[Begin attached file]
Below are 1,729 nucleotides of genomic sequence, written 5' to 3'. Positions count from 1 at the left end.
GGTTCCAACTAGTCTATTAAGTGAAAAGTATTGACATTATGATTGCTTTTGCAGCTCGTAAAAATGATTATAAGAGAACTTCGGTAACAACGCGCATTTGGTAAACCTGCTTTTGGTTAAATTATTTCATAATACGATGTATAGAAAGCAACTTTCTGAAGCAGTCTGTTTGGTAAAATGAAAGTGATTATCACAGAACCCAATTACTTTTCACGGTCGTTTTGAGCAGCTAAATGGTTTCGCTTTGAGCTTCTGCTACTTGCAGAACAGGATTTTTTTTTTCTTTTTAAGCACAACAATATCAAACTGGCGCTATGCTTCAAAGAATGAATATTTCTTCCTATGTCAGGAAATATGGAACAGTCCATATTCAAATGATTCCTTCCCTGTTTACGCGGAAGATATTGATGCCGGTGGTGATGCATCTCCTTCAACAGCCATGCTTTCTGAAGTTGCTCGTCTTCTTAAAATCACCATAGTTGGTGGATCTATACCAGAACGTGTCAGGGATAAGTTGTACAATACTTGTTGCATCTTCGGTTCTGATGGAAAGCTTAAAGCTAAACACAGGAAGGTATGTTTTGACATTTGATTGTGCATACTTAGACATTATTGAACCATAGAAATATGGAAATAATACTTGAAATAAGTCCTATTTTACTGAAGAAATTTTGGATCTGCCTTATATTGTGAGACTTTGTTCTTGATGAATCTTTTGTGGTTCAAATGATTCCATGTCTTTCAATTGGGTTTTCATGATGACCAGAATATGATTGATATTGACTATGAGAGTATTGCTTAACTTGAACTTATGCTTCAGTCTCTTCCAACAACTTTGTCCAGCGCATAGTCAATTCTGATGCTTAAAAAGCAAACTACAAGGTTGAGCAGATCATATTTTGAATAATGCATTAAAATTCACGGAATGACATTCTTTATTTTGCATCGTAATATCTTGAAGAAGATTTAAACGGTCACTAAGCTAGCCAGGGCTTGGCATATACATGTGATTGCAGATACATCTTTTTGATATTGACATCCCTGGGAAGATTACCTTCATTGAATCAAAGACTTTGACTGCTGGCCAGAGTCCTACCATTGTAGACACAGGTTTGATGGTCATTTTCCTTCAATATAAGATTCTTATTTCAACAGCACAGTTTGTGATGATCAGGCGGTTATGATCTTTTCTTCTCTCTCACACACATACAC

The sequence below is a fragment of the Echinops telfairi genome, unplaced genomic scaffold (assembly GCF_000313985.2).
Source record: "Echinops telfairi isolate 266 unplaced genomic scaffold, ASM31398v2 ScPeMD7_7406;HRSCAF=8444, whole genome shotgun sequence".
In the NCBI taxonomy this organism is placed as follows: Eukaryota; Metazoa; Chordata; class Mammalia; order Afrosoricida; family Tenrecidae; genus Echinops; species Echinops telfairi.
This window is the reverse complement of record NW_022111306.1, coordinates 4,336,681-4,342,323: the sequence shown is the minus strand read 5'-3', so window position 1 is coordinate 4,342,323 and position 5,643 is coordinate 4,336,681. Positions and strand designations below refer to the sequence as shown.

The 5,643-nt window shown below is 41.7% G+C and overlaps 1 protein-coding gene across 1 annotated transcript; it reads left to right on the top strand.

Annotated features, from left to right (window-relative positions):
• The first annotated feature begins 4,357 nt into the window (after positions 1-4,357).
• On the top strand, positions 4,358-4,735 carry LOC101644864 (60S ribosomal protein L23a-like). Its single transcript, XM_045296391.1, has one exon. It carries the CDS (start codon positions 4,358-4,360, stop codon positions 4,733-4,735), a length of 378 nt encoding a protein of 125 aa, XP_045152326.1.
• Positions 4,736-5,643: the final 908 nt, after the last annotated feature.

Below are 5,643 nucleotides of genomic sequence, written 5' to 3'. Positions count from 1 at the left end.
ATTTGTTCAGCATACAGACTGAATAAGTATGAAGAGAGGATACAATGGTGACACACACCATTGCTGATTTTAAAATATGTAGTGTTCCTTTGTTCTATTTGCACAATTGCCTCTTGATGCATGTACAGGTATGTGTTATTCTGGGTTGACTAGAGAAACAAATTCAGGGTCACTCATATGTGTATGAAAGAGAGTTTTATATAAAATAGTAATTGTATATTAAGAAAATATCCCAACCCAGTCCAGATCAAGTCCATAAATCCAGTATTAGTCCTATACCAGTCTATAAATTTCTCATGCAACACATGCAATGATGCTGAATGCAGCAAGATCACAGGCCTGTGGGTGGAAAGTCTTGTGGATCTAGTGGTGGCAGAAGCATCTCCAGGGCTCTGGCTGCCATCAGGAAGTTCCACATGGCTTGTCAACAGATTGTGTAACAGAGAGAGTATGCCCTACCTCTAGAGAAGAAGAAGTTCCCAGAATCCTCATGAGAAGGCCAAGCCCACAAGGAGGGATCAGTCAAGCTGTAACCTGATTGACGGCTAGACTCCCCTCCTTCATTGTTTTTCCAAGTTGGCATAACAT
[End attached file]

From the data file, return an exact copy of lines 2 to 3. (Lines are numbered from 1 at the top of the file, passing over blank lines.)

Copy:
GGTTCCAACTAGTCTATTAAGTGAAAAGTATTGACATTATGATTGCTTTTGCAGCTCGTAAAAATGATTATAAGAGAACTTCGGTAACAACGCGCATTTGGTAAACCTGCTTTTGGTTAAATTATTTCATAATACGATGTATAGAAAGCAACTTTCTGAAGCAGTCTGTTTGGTAAAATGAAAGTGATTATCACAGAACCCAATTACTTTTCACGGTCGTTTTGAGCAGCTAAATGGTTTCGCTTTGAGCTTCTGCTACTTGCAGAACAGGATTTTTTTTTTCTTTTTAAGCACAACAATATCAAACTGGCGCTATGCTTCAAAGAATGAATATTTCTTCCTATGTCAGGAAATATGGAACAGTCCATATTCAAATGATTCCTTCCCTGTTTACGCGGAAGATATTGATGCCGGTGGTGATGCATCTCCTTCAACAGCCATGCTTTCTGAAGTTGCTCGTCTTCTTAAAATCACCATAGTTGGTGGATCTATACCAGAACGTGTCAGGGATAAGTTGTACAATACTTGTTGCATCTTCGGTTCTGATGGAAAGCTTAAAGCTAAACACAGGAAGGTATGTTTTGACATTTGATTGTGCATACTTAGACATTATTGAACCATAGAAATATGGAAATAATACTTGAAATAAGTCCTATTTTACTGAAGAAATTTTGGATCTGCCTTATATTGTGAGACTTTGTTCTTGATGAATCTTTTGTGGTTCAAATGATTCCATGTCTTTCAATTGGGTTTTCATGATGACCAGAATATGATTGATATTGACTATGAGAGTATTGCTTAACTTGAACTTATGCTTCAGTCTCTTCCAACAACTTTGTCCAGCGCATAGTCAATTCTGATGCTTAAAAAGCAAACTACAAGGTTGAGCAGATCATATTTTGAATAATGCATTAAAATTCACGGAATGACATTCTTTATTTTGCATCGTAATATCTTGAAGAAGATTTAAACGGTCACTAAGCTAGCCAGGGCTTGGCATATACATGTGATTGCAGATACATCTTTTTGATATTGACATCCCTGGGAAGATTACCTTCATTGAATCAAAGACTTTGACTGCTGGCCAGAGTCCTACCATTGTAGACACAGGTTTGATGGTCATTTTCCTTCAATATAAGATTCTTATTTCAACAGCACAGTTTGTGATGATCAGGCGGTTATGATCTTTTCTTCTCTCTCACACACATACAC

The sequence below is a fragment of the Echinops telfairi genome, unplaced genomic scaffold (assembly GCF_000313985.2).